Is It True?
COVID-19 Vaccine Fact Checking
It is easy to come across incorrect information about the safety of the coronavirus vaccine. Some of the misinformation circulating online and by word of mouth is unsettling. It can be hard to know what to believe, so we created this page to help understand the facts.
Select a tab below to navigate through sections:
FACT: COVID-19 vaccines will NOT alter your genes or DNA.
Misinformation: There is a fear that the vaccine could alter people’s DNA and could change their personality or transform a family’s next generation.
Reality: Both the Moderna and Pfizer vaccines use Messenger RNA (or mRNA), a substance our bodies naturally produce. mRNA teaches our bodies to protect us by making antibodies and other infection-fighting cells.
The mRNA from a COVID-19 vaccine never enters the nucleus of the cell - where our DNA is kept. This means the mRNA cannot affect our DNA in any way. Once the mRNA has finished teaching our cells, enzymes break down the mRNA so it’s no longer in our bodies.
FACT: COVID-19 vaccines will NOT infect you with the coronavirus.
Misinformation: There has been misinformation that COVID-19 vaccines could give you COVID-19.
Reality: There is no coronavirus in any of the COVID-19 vaccines. You can't get coronavirus from getting vaccinated.
The vaccines teach our bodies’ cells to make a protein that looks exactly like the one found on the surface of the COVID-19 virus. To deliver the instructions, the vaccines use either messenger RNA (mRNA) or a harmless common cold virus that is modified so that it can’t cause illness. Our bodies learn to identify that protein so that they can mount an immune response if a COVID-19 virus enters the body.
FACT: COVID-19 vaccines can cause mild flu-like symptoms, but severe reactions are extremely rare.
Misinformation: There has been misinformation that the vaccine often causes violent allergic reactions, known as anaphylaxis, making many people seriously ill.
Reality: It’s possible to experience side effects like a headache, sore arm, fatigue or fever in the day or two after you get the shot. But these side effects do not last long and are signs that the vaccine is working.
Severe allergic reactions (anaphylaxis) are very rare, but can happen, especially in people that already have severe allergic conditions. All reactions are treatable.
Safeguards are in place, just in case. After you are vaccinated, you will be asked to wait at the clinic for .15 minutes. Medical staff will make sure you don’t have a severe allergic reaction to the vaccine.
If you have an allergic reaction to the first vaccine dose, you should not get the second. For more technical information about the vaccine, see this CDC guidance.
FACT: The COVID-19 vaccines do not contain tracking chips, fetal tissue, pork products, harmful metals or potentially toxic ingredients.
Misinformation: The internet is full of false claims about what’s in the vaccine.
Reality: The key ingredient in both the Pfizer and Moderna vaccines is a genetic material called mRNA. The vaccines also contain lipids, salts, acetic acid (main ingredient in vinegar), and sugar. In the Johnson & Johnson (J&J) vaccine, the key ingredient is a common cold virus, but modified so it can’t cause illness. The J&J vaccine also contains stabilizers (salts, alcohols, polysorbate 80, hydrochloric acid) and amino acids.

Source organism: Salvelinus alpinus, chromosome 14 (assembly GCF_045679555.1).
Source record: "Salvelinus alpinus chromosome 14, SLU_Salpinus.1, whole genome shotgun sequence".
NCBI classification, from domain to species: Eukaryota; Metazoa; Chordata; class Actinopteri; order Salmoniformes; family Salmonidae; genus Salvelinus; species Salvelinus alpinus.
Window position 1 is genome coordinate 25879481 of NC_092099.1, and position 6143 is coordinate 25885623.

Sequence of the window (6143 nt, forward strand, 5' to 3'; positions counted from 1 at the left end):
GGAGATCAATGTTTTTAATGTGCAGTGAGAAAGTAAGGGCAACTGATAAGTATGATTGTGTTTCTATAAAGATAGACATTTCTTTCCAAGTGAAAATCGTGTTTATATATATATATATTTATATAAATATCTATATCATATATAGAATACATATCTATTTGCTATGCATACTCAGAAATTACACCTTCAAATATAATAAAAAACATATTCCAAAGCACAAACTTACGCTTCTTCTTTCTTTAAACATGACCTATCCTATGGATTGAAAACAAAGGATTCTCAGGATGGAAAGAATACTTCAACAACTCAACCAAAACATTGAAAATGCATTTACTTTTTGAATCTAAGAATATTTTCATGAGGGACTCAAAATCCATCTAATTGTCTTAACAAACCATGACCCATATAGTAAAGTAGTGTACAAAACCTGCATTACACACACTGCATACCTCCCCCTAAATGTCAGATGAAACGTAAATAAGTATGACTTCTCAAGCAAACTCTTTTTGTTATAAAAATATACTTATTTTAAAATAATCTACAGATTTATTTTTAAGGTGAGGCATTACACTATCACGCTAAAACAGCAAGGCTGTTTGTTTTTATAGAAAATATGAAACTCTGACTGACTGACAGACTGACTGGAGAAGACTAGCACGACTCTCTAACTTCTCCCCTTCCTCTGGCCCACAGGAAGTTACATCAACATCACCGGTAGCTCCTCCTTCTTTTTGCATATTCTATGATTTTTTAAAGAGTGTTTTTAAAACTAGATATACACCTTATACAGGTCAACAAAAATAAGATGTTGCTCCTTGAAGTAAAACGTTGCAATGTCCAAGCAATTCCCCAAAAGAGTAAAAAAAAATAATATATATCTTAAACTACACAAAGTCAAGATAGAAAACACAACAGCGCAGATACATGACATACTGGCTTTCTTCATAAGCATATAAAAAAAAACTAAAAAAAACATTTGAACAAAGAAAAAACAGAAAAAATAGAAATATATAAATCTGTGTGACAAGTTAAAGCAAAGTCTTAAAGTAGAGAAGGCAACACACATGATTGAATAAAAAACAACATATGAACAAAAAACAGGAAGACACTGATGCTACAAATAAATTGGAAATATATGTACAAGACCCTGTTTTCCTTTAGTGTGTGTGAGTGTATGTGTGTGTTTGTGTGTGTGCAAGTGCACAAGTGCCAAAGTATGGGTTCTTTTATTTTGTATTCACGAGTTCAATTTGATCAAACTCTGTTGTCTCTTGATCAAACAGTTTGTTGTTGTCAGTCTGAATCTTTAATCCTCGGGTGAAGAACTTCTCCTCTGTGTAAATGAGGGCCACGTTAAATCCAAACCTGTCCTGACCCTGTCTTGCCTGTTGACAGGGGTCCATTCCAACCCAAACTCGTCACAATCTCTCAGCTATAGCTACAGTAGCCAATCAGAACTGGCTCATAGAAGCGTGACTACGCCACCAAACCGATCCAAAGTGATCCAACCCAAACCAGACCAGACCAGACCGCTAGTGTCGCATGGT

These vaccines have fewer ingredients than the average bag of potato chips!
FACT: By ending the pandemic sooner, the COVID-19 vaccines will help everyone. Vaccination will reduce hospitalization and death of people in high-risk groups, including in communities of color that have been disproportionately impacted by the pandemic.
Misinformation: Given the history and ongoing systemic racism in healthcare and public health, people have valid concerns about equity related to vaccine development and vaccination, including about who was or wasn’t included in the vaccine trials. Various questions have surfaced about whether marginalized communities were used as guinea pigs, or conversely that Black, Latino, and Indigenous people were entirely left out of vaccine trials.
Reality: Before COVID-19 vaccines were developed, activists and advocates raised concerns about the historical and ongoing harm inflicted by medical and government institutions on Black, Indigenous, and people of color. Thanks to their efforts, the tens of thousands of people that took part in the COVID-19 vaccine trials reflect the diversity of our population. The vaccines have been effective and safe across racial and ethnic groups.
In addition, people of color played leadership roles in the development of COVID vaccines. For example, Dr. Kizzmekia Corbett, a Black scientist, is the National Institute of Health's lead for coronavirus vaccine research.
Black, Native American, Latino, and Pacific Islander communities have experienced significantly higher rates of hospitalization and death from COVID-19 in King County. These communities will be among those who benefit most from the protection that vaccination offers.
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